MUMBAI : Even though state-owned banks increasingly rely on stock markets for capital as public funds dry up, a closer look at fundraising numbers shows that Life Insurance Corp. of India (LIC), the state-owned giant, continues to be their biggest funder.
LICs accounted for almost a quarter of ??7,800 crore raised by five state banks by selling shares to institutional investors during this fiscal year.
The data highlights the heavy reliance of capital-strapped public banks on LICs to raise funds to build capital reserves and improve lending. Boosting credit flows to the economy is a cornerstone of Finance Minister Nirmala Sitharaman’s strategy to revive the economy which has contracted the most since independence last year.
After meeting with heads of public sector banks in Mumbai on Wednesday, Sitharaman said recent fundraising shows that banks can raise funds in the markets without depending on the government for the injection of funds.
However, the breakdown of underwriting figures for their transactions shows the role played by LIC in helping banks raise capital. The nation’s largest insurer is used to rescuing struggling financial institutions, government divestment programs, and capital-strapped banks.
This year, LIC has committed nearly 23% of the capital raised by the five state-owned banks – Canara Bank, Punjab National Bank, Indian Bank, Bank of Maharashtra and Union Bank of India – according to data from stock exchange records. In almost all transactions, LIC was also the largest institutional investor.
For example, in the case of Bank of Maharashtra, LIC participated with 50% of ??403 crores that the bank raised thanks to its qualified institutional placement.
Although the amounts committed by LIC do not constitute a bailout and some banks have been successful in raising capital from a wide range of investors, industry experts said almost all deals took off with LIC as the lead investor. .
âThese aren’t the typical LIC bailouts we’ve seen in the past, but in these deals, investors want to see an anchor investor, and there’s no better option than to use LIC as anchoring. Almost all of these deals were started with LIC as the lead investor, âsaid one investment banker, who declined to be named.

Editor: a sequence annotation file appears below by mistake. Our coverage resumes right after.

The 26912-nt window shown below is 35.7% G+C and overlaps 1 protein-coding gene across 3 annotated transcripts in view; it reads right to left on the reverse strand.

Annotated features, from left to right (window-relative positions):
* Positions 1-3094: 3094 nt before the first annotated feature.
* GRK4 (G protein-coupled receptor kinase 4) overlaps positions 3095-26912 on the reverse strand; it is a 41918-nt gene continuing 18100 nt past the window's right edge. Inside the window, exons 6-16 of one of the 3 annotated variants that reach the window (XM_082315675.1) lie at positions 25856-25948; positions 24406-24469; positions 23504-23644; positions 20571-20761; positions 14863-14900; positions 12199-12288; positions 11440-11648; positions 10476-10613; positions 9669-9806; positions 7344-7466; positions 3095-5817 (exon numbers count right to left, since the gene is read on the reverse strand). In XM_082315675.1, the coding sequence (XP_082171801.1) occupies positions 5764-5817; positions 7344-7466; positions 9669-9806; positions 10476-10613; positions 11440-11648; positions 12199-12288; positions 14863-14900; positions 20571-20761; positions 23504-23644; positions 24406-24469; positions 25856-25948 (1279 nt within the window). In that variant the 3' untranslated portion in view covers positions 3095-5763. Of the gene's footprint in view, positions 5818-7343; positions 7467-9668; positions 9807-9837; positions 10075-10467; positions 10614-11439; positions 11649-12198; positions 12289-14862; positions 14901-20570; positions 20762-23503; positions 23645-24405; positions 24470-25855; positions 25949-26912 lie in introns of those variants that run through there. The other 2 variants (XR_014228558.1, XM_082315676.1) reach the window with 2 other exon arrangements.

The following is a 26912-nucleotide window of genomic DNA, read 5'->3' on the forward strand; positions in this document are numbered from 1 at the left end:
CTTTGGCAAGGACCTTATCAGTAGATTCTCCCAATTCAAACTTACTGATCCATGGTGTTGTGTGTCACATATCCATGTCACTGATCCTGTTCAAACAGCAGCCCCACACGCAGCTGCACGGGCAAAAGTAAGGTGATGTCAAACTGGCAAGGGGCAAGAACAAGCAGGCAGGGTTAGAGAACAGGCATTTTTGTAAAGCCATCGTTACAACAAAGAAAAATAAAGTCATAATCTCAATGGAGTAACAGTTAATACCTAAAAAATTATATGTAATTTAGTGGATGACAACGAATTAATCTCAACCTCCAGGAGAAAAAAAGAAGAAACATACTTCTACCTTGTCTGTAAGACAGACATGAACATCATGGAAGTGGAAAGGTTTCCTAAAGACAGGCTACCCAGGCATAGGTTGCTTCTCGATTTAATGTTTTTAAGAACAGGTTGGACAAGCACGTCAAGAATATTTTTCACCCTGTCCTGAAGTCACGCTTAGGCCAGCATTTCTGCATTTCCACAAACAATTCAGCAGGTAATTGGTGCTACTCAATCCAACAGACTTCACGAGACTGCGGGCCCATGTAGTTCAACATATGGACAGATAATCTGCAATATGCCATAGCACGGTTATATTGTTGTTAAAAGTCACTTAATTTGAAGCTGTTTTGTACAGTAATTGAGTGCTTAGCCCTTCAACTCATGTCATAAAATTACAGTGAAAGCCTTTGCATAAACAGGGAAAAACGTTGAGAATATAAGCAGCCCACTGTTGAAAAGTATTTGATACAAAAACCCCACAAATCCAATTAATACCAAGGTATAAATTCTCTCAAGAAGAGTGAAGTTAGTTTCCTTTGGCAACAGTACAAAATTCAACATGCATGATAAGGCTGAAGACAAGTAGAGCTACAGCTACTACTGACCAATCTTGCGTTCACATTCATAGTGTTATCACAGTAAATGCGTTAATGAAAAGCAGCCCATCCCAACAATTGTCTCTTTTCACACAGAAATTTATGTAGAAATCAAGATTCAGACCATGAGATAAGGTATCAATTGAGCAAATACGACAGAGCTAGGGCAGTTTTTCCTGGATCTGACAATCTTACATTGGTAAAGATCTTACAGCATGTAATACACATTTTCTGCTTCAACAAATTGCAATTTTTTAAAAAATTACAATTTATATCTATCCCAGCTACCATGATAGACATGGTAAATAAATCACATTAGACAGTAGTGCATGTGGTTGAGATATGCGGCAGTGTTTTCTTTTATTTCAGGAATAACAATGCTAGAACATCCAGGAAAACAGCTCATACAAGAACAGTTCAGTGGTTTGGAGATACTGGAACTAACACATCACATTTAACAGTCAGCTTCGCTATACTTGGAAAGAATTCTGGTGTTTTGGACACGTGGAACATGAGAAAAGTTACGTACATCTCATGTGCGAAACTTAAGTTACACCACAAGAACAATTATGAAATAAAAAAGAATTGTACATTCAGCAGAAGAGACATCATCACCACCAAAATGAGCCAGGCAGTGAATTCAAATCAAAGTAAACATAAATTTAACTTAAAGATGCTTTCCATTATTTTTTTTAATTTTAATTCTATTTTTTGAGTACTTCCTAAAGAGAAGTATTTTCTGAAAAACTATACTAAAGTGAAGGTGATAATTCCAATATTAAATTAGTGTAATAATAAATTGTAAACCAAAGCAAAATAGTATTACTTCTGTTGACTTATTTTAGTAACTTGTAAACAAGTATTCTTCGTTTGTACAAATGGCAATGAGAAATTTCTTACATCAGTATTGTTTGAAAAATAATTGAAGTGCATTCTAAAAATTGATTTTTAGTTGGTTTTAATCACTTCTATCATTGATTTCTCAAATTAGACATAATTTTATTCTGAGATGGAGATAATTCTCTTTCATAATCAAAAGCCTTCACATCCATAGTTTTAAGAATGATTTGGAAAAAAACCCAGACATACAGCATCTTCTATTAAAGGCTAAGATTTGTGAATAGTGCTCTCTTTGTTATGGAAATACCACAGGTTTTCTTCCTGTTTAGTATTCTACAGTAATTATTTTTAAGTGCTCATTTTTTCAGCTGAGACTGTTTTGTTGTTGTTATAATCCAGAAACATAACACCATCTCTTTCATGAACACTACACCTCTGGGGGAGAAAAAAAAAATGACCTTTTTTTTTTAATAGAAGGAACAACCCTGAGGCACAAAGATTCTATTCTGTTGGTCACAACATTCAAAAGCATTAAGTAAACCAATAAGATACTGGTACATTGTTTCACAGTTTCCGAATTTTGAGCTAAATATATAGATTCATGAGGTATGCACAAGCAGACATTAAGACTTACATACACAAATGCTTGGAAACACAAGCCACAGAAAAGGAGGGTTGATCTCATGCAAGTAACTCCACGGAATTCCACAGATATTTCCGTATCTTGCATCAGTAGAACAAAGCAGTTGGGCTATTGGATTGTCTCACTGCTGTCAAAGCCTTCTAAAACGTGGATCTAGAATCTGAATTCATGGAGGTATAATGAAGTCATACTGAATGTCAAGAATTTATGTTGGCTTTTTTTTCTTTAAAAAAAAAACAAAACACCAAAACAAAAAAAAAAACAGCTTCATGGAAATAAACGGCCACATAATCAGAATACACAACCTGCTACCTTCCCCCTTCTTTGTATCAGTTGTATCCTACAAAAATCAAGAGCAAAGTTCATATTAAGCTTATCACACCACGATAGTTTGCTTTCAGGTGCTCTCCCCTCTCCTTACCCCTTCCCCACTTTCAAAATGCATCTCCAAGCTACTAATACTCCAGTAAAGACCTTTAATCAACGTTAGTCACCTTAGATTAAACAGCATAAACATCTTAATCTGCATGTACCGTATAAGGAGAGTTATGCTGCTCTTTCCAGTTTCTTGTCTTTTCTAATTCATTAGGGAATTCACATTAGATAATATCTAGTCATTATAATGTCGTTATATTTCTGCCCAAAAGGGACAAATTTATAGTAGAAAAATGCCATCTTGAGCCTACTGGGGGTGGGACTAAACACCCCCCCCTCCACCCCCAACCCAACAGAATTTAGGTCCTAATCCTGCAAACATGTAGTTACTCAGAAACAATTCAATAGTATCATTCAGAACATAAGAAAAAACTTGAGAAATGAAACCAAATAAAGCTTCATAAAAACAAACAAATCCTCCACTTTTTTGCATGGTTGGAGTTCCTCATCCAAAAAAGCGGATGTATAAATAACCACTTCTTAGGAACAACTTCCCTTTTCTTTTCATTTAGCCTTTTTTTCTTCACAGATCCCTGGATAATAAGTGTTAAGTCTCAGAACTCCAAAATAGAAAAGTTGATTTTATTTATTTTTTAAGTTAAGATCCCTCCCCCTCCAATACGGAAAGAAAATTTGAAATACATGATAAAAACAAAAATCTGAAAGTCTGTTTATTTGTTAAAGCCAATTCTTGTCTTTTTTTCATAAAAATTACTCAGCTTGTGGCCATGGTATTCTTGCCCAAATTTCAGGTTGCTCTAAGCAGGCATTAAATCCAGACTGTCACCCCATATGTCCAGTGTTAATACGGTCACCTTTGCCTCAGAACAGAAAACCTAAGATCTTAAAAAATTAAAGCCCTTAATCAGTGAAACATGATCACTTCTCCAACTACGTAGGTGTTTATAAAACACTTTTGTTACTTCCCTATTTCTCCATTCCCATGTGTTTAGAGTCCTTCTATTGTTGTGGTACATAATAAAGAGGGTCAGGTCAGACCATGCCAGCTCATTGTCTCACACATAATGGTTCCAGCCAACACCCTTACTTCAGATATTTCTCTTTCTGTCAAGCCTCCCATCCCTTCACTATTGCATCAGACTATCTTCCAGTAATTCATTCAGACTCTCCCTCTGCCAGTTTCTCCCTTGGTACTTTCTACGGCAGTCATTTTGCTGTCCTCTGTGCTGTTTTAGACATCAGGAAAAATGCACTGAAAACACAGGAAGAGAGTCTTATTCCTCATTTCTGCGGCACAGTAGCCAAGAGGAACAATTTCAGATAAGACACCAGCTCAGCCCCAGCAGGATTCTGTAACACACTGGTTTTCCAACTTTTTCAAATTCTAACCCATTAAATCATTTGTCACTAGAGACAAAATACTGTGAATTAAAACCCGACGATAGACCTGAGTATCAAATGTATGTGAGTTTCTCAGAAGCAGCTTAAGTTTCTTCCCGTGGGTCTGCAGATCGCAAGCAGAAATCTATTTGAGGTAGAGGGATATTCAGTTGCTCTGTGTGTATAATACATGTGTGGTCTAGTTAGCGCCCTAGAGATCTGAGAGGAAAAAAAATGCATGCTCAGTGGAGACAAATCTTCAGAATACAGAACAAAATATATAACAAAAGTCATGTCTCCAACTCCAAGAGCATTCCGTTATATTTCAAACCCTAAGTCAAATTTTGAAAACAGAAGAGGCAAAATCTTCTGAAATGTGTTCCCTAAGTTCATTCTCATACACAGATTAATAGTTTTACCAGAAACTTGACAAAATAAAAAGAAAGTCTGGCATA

Another investment banker, who also spoke on condition of anonymity, added that support from the LIC and stronger PSU banks is essential for small lenders whose stocks are not liquid enough to attract investors. large institutional investors.
âFor large PSU banks and those that are part of the M&O segment, it is easier to attract a broader set of investors. For the smaller ones, where stocks are not that liquid, you see LIC and other public sector banks need to be called, âhe said.
For the Bank of Maharashtra, 87% of funds raised came from LIC and six other public sector banks, according to stock documents.
âSome of the biggest banks, such as Punjab National Bank and Canara, have raised capital through QIP twice in the past 12 months; some of them are therefore able to exploit the markets to raise funds easily, and they have also observed an over-subscription in their transactions insofar as they should not have allocated any shares to LIC at all â, said the second banker.
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